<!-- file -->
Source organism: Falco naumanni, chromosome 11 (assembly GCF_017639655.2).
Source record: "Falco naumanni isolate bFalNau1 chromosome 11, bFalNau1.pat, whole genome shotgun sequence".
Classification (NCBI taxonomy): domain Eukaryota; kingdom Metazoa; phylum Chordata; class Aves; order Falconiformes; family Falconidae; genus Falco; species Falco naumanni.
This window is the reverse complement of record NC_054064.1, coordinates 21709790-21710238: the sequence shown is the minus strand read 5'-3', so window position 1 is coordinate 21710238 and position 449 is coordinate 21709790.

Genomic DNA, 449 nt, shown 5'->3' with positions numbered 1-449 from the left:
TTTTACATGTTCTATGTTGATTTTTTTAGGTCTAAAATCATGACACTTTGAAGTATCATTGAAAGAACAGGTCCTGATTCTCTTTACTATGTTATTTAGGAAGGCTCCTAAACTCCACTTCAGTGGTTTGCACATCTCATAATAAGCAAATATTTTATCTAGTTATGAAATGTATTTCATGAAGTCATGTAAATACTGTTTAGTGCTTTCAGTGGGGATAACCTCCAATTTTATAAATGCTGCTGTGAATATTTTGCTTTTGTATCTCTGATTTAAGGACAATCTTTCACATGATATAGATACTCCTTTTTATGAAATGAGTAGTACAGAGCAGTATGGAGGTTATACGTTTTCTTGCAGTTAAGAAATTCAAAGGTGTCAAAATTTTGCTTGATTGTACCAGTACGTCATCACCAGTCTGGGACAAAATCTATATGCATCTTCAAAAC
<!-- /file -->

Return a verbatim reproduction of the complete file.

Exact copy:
Source organism: Falco naumanni, chromosome 11 (assembly GCF_017639655.2).
Source record: "Falco naumanni isolate bFalNau1 chromosome 11, bFalNau1.pat, whole genome shotgun sequence".
Classification (NCBI taxonomy): domain Eukaryota; kingdom Metazoa; phylum Chordata; class Aves; order Falconiformes; family Falconidae; genus Falco; species Falco naumanni.
This window is the reverse complement of record NC_054064.1, coordinates 21709790-21710238: the sequence shown is the minus strand read 5'-3', so window position 1 is coordinate 21710238 and position 449 is coordinate 21709790.

Genomic DNA, 449 nt, shown 5'->3' with positions numbered 1-449 from the left:
TTTTACATGTTCTATGTTGATTTTTTTAGGTCTAAAATCATGACACTTTGAAGTATCATTGAAAGAACAGGTCCTGATTCTCTTTACTATGTTATTTAGGAAGGCTCCTAAACTCCACTTCAGTGGTTTGCACATCTCATAATAAGCAAATATTTTATCTAGTTATGAAATGTATTTCATGAAGTCATGTAAATACTGTTTAGTGCTTTCAGTGGGGATAACCTCCAATTTTATAAATGCTGCTGTGAATATTTTGCTTTTGTATCTCTGATTTAAGGACAATCTTTCACATGATATAGATACTCCTTTTTATGAAATGAGTAGTACAGAGCAGTATGGAGGTTATACGTTTTCTTGCAGTTAAGAAATTCAAAGGTGTCAAAATTTTGCTTGATTGTACCAGTACGTCATCACCAGTCTGGGACAAAATCTATATGCATCTTCAAAAC